One gets the feeling that clawhammer has a new following and that it's growing internationally. The old-time music, much of it associated with the Appalachian region and its predecessor in the British Isles, is still being passed around. It's played in jams, at festivals, for dances, in concerts, and is taught in schools, including colleges. I'm amazed at what I began learning as a college student just as an extra-curricular hobby is stronger than ever as a serious pursuit.
As I work on tunes that are new for me each week it's most gratifying, like meeting new friends. This week only I've worked on five tunes -- On Christmas Eve (an Instagram post for #banjototw), Frosty Morn (the new Banjo Hangout Tune of the Week), Betty Likens (a Henry Reed tune), Rocking Our Babies to Sleep (from Henry Reed's sons and a future TOTW on Banjo Hangout), and Git Up in the Morning (a minstrel tune). Our volunteer gig in the near future (with my husband in our duet called Plinky and Plunky) doesn't require much practice, and so my musical time may be devoted to this learning journey I began in 1974.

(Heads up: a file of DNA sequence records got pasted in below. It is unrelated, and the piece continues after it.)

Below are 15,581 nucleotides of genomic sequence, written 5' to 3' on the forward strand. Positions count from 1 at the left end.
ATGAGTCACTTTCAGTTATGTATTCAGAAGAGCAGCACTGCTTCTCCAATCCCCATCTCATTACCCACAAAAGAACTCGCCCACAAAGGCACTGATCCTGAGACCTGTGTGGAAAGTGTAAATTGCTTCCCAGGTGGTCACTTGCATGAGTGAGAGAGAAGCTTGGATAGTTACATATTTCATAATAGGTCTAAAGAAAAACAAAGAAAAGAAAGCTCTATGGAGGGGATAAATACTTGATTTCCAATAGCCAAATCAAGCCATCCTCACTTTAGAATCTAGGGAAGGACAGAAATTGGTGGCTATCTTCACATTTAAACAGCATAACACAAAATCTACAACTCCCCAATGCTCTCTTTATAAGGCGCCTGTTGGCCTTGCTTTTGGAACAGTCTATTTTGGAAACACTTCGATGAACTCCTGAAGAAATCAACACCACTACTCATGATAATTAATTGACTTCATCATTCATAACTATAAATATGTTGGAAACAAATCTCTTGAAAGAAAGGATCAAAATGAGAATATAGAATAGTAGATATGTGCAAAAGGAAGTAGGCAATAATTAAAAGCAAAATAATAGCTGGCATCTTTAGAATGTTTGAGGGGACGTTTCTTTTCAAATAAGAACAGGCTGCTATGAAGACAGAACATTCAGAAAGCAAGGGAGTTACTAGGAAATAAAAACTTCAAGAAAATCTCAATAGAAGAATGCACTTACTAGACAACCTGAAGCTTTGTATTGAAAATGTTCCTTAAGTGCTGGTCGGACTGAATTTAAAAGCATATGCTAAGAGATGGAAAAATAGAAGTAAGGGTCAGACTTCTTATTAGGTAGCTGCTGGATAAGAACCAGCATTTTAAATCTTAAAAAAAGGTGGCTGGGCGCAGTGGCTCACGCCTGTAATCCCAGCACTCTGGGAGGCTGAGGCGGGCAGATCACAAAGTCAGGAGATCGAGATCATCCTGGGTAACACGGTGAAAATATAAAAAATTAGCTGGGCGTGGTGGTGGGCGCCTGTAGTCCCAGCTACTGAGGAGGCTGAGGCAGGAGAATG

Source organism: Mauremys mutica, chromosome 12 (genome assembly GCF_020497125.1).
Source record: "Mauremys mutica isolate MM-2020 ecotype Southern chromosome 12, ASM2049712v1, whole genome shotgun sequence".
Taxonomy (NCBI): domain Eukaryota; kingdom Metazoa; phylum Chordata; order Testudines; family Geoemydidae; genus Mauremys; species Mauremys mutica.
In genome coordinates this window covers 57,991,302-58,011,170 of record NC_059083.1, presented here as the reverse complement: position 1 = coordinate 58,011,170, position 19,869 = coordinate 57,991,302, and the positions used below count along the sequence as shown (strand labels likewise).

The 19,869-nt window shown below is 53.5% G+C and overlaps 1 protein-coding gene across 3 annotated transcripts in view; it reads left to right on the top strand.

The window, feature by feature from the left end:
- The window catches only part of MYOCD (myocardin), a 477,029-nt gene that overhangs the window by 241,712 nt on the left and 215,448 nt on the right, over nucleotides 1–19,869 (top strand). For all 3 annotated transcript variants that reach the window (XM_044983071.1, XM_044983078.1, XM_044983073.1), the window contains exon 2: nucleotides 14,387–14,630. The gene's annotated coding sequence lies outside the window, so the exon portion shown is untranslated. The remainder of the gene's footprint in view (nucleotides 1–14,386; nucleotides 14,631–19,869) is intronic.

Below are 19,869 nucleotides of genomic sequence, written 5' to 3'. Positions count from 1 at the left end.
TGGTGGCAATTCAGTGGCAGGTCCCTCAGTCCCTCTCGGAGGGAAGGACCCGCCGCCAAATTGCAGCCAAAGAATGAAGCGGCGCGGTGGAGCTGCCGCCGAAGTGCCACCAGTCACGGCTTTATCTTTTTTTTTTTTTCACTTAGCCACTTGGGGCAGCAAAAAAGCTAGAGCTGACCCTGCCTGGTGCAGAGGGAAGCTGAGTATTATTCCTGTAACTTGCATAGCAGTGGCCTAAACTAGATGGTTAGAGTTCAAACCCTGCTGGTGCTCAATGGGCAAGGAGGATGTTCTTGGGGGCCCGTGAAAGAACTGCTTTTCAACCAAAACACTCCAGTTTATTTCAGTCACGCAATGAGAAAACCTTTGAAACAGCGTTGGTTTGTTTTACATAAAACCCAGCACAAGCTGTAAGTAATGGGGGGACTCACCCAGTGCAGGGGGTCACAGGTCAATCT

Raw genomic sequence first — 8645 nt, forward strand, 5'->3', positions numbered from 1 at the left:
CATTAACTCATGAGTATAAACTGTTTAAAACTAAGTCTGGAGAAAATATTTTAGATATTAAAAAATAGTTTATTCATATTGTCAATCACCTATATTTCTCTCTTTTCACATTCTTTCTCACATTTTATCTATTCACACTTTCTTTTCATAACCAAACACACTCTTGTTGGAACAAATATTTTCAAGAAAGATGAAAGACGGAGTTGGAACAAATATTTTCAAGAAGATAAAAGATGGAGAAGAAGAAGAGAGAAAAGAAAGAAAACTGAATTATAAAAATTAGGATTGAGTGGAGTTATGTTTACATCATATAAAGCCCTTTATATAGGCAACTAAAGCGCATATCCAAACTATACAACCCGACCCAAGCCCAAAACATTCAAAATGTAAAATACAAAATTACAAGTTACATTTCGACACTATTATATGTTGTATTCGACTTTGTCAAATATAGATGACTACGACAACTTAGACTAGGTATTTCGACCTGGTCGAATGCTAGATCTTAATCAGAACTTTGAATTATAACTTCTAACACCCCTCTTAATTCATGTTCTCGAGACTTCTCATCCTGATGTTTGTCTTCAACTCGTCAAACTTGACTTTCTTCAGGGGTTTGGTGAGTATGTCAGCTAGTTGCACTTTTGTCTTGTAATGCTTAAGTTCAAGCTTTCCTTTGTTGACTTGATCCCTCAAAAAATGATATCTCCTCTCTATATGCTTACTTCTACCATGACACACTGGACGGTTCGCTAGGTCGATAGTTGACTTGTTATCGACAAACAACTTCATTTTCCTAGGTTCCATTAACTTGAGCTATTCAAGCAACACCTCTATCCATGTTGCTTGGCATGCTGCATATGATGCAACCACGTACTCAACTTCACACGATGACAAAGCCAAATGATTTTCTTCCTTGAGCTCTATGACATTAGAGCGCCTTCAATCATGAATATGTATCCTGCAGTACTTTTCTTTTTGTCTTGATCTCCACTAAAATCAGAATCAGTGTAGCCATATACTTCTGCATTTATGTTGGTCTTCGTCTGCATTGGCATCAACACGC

If you're getting benefit from my site it would be fun to hear from you. I know people from through the United States, Canada, Great Britain, France, Norway, and Australia are looking here every day, which gives me much joy. I love the music so much and enjoy the banjo with a passion that sharing it through my site has been a joyful activity. It will be even more so if I know who may be benefitting and enjoying My Banjo World. Thanks in advance for your comments.
Janet Beth Burton